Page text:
edited July 11
  • Reply 13 of 23
    tallest skiltallest skil Posts: 43,238member
    tzeshan said:
    Does US really have the right to set moral standards? During WWII, Japan invaded China for more than eight years. Tens of millions of Chinese died. Chinese economy collapsed.
    You’re welcome for saving China from Japan, by the way. And for paying to rebuild it. I don’t recall us being obligated to do either thing in any capacity, but you’re welcome.

    Sincerely,
    the US

    P.S. Stop fucking stealing our IP.

    edited July 11 SpamSandwichmacseeker
  • Reply 14 of 23
    joogabahjoogabah Posts: 105member
    tzeshan said:
    Does US really have the right to set moral standards? During WWII, Japan invaded China for more than eight years. Tens of millions of Chinese died. Chinese economy collapsed.
    You’re welcome for saving China from Japan, by the way. And for paying to rebuild it. I don’t recall us being obligated to do either thing in any capacity, but you’re welcome.

    Sincerely,
    the US

    P.S. Stop fucking stealing our IP.

    "our IP"?  How is it yours?
  • Reply 15 of 23
    jblongzjblongz Posts: 140member
    No Wonder!
  • Reply 16 of 23
    tallest skiltallest skil Posts: 43,238member
    joogabah said:
    "our IP"?  How is it yours?
    How is the intellectual property of the people of a nation owned by the people of said nation? That’s your question?
    macseeker
  • Reply 17 of 23
    volcanvolcan Posts: 1,622member
    joogabah said:

    P.S. Stop fucking stealing our IP.

    "our IP"?  How is it yours?
    I don't see anything wrong with that part of his statement because the technology is in a large part a result of grants funded by the US government to US universities. I don't know about Tallest but I pay US federal income taxes so collectively much of the US IP was originally made possible by "our" contributions.
  • Reply 18 of 23
    tzeshantzeshan Posts: 1,677member
    volcan said:
    joogabah said:

    P.S. Stop fucking stealing our IP.

    "our IP"?  How is it yours?
    I don't see anything wrong with that part of his statement because the technology is in a large part a result of grants funded by the US government to US universities. I don't know about Tallest but I pay US federal income taxes so collectively much of the US IP was originally made possible by "our" contributions.
    This is generalization of patents. 
  • Reply 19 of 23
    volcanvolcan Posts: 1,622member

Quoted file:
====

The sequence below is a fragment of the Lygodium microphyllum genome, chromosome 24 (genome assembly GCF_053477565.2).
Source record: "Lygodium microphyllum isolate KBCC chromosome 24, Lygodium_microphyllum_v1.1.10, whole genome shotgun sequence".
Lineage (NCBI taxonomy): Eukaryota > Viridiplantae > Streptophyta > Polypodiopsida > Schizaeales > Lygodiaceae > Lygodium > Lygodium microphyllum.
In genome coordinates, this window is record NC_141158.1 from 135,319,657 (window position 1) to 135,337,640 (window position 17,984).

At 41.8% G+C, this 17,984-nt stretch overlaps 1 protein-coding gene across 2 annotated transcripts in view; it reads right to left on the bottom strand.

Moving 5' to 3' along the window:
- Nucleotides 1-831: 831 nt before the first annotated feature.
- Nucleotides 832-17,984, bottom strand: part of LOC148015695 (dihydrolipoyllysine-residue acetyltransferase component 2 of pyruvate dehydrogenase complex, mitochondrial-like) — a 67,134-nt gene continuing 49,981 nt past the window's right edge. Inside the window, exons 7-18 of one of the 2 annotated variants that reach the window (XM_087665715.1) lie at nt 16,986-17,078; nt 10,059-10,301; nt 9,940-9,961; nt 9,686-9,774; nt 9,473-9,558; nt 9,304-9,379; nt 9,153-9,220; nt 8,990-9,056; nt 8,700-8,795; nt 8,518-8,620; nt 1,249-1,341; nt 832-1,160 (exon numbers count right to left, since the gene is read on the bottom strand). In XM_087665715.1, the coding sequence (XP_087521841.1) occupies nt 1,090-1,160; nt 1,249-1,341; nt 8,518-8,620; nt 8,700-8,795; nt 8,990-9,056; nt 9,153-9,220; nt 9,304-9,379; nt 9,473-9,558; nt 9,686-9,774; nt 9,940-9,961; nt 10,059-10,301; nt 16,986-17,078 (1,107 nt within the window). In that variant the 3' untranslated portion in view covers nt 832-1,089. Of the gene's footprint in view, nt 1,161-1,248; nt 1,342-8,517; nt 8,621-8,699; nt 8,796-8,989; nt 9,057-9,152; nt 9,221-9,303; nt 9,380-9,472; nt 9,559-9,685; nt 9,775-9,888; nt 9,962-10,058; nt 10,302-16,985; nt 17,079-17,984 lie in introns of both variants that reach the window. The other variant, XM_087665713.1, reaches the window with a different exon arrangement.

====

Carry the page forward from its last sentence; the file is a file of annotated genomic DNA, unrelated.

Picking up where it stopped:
tzeshan said:
    volcan said:
    joogabah said:

    P.S. Stop fucking stealing our IP.

    "our IP"?  How is it yours?
    I don't see anything wrong with that part of his statement because the technology is in a large part a result of grants funded by the US government to US universities. I don't know about Tallest but I pay US federal income taxes so collectively much of the US IP was originally made possible by "our" contributions.
    This is generalization of patents. 
    According to the poster I replied to, he had an exception to the usage/definition of the word "our" in the original comment. I don't. My remarks have very little to do with actual patent law but more a philosophy of inclusiveness of the American effort to protect what we paid for. People who steal anything have no regard for law, international or domestic. 

    In some part I blame the US universities because they are greedy for tuition dollars from foreign students especially from China and they teach them the advanced technology the US has and then they return to their country only to use it against us.
    macseeker
  • Reply 20 of 23
    tzeshantzeshan Posts: 1,677member
    volcan said:
    tzeshan said:
    volcan said:
    joogabah said:

    P.S. Stop fucking stealing our IP.

    "our IP"?  How is it yours?
    I don't see anything wrong with that part of his statement because the technology is in a large part a result of grants funded by the US government to US universities. I don't know about Tallest but I pay US federal income taxes so collectively much of the US IP was originally made possible by "our" contributions.
    This is generalization of patents. 
    According to the poster I replied to, he had an exception to the usage/definition of the word "our" in the original comment. I don't. My remarks have very little to do with actual patent law but more a philosophy of inclusiveness of the American effort to protect what we paid for. People who steal anything have no regard for law, international or domestic. 

    In some part I blame the US universities because they are greedy for tuition dollars from foreign students especially from China and they teach them the advanced technology the US has and then they return to their country only to use it against us.
    You are an ultra right wing white American man.  Do I guess right completely? Very selfish with no more values. What you uphold is not moral at all. Read what Jesus said. You are not a real Christian.